Coding To Debug
By Kyle Wilson
Monday, December 09, 2002
A fellow named Michael Pohoreski recently asked on SWEng-GameDev what separates people who are good at debugging code from people who are bad at debugging code. Here's my response, annotated for the web.
I think good debugging skills, while important, are less important than writing code which can easily be debugged. Programmers are optimists, and even those of us with enough experience that we ought to know better tend to skip the dull work required to make code solid and maintainable. So we spend lots of time fixing at the end of the process problems that could have been fixed cheaply if caught early.
My advice for making code easy to debug:
Test everything you can in the compiler. Don't use ints or enums for flags -- instead, make lightweight wrapper classes so you reap the benefits of type-safety. (Like my own FlagSet class. I hate that Win32 has a million types, all of which are an unsigned int to the compiler.) Use compile-time asserts where possible.
Use runtime asserts where reasonable. Testing class invariants every time you enter and exit a class method, Eiffel-style, might be a bit too much, but you should at least assert that parameters passed to functions are valid. Asserting that array accesses are in range is a good idea too. But you should be using vectors instead of arrays anyway, right?
Draw a sharp line between data and code. Asserts are for testing code correctness, not for verifying data. Incorrect data should be detected on load and the user should be notified. Invalid data should never be passed on into the code, where it'll start setting off asserts and triggering crashes or undefined behavior.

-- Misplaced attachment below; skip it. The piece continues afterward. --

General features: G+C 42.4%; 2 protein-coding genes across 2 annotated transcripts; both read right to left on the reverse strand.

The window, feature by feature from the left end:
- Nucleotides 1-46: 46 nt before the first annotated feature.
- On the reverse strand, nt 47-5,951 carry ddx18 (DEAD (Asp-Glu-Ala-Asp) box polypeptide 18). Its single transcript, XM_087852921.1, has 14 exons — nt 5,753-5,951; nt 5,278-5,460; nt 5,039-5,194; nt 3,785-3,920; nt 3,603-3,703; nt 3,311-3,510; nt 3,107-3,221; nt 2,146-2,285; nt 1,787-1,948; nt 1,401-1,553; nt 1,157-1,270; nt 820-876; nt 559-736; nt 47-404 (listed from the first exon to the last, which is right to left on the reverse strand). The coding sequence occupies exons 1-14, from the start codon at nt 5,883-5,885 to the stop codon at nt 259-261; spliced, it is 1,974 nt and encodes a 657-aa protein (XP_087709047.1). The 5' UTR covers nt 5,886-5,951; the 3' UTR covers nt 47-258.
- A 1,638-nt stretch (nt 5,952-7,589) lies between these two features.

Write standalone tests and run them with your daily build.
Make your data structures easy to navigate in the debugger. Give game objects string identifiers that programmers can peek into and numeric identifiers that breakpoints can break on. Prefer vectors or arrays to linked lists (it's easier to view their contents in a variable window). Prefer smart pointers to handles (they're much easier to indirect through). If you're writing your own memory allocators, follow the example of Microsoft's C runtime library and put in an automatic conditional breakpoint like _crtBreakAlloc. Breakpoints in a debugger take much, much longer to check.
Speed up the debugging cycle. Debugging tends to involve a lot of overhead in incremental changes, recompiles and relinks. Avoid recompiling files you don't have to by not inlining functions unless profiling says you should. Use precompiled headers. Avoid cyclic dependencies in your code.
Shorten the change/recompile cycle. If you make it easier for programmers to gather the data they need in-game, they won't need to recompile so much. Put a console in the game. Let programmers display and alter object properties from the console. Make performance information easily accessible. Implement alternate display modes (depth mode, show normals, etc.) to make it easier to track down graphical oddities. Implement frame-based recording and playback so you can consistently recreate any bug.
For useful tips on debugging with Visual Studio, check http://www.highprogrammer.com/alan/windev/visualstudio.html.
I'm Kyle Wilson. I've worked in the game industry since I got out of grad school in 1997. Any opinions expressed herein are in no way representative of those of my employers.